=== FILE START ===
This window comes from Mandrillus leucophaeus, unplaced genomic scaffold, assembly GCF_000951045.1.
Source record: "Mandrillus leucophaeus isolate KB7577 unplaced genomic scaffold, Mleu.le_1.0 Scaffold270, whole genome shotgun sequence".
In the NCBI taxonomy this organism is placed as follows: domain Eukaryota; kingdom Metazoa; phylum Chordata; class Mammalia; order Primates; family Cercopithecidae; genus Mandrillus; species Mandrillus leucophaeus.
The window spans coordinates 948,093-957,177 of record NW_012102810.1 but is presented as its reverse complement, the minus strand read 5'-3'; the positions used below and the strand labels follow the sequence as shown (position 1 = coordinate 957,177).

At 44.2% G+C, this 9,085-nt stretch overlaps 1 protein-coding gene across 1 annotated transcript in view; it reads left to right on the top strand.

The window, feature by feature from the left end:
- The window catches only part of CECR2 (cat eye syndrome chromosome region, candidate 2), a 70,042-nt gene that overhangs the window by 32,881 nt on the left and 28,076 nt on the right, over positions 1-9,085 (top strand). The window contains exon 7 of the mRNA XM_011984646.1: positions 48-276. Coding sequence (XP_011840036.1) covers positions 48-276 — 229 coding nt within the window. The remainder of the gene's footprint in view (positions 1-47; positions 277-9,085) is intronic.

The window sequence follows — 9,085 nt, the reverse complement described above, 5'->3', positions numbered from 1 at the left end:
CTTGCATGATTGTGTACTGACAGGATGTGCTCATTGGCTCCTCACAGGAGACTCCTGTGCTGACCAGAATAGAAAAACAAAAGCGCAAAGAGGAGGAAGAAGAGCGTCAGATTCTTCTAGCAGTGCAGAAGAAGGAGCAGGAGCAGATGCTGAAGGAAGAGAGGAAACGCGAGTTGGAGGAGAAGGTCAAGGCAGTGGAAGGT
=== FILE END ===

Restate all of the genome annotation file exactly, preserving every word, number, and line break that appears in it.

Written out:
This window comes from Mandrillus leucophaeus, unplaced genomic scaffold, assembly GCF_000951045.1.
Source record: "Mandrillus leucophaeus isolate KB7577 unplaced genomic scaffold, Mleu.le_1.0 Scaffold270, whole genome shotgun sequence".
In the NCBI taxonomy this organism is placed as follows: domain Eukaryota; kingdom Metazoa; phylum Chordata; class Mammalia; order Primates; family Cercopithecidae; genus Mandrillus; species Mandrillus leucophaeus.
The window spans coordinates 948,093-957,177 of record NW_012102810.1 but is presented as its reverse complement, the minus strand read 5'-3'; the positions used below and the strand labels follow the sequence as shown (position 1 = coordinate 957,177).

At 44.2% G+C, this 9,085-nt stretch overlaps 1 protein-coding gene across 1 annotated transcript in view; it reads left to right on the top strand.

The window, feature by feature from the left end:
- The window catches only part of CECR2 (cat eye syndrome chromosome region, candidate 2), a 70,042-nt gene that overhangs the window by 32,881 nt on the left and 28,076 nt on the right, over positions 1-9,085 (top strand). The window contains exon 7 of the mRNA XM_011984646.1: positions 48-276. Coding sequence (XP_011840036.1) covers positions 48-276 — 229 coding nt within the window. The remainder of the gene's footprint in view (positions 1-47; positions 277-9,085) is intronic.

The window sequence follows — 9,085 nt, the reverse complement described above, 5'->3', positions numbered from 1 at the left end:
CTTGCATGATTGTGTACTGACAGGATGTGCTCATTGGCTCCTCACAGGAGACTCCTGTGCTGACCAGAATAGAAAAACAAAAGCGCAAAGAGGAGGAAGAAGAGCGTCAGATTCTTCTAGCAGTGCAGAAGAAGGAGCAGGAGCAGATGCTGAAGGAAGAGAGGAAACGCGAGTTGGAGGAGAAGGTCAAGGCAGTGGAAGGT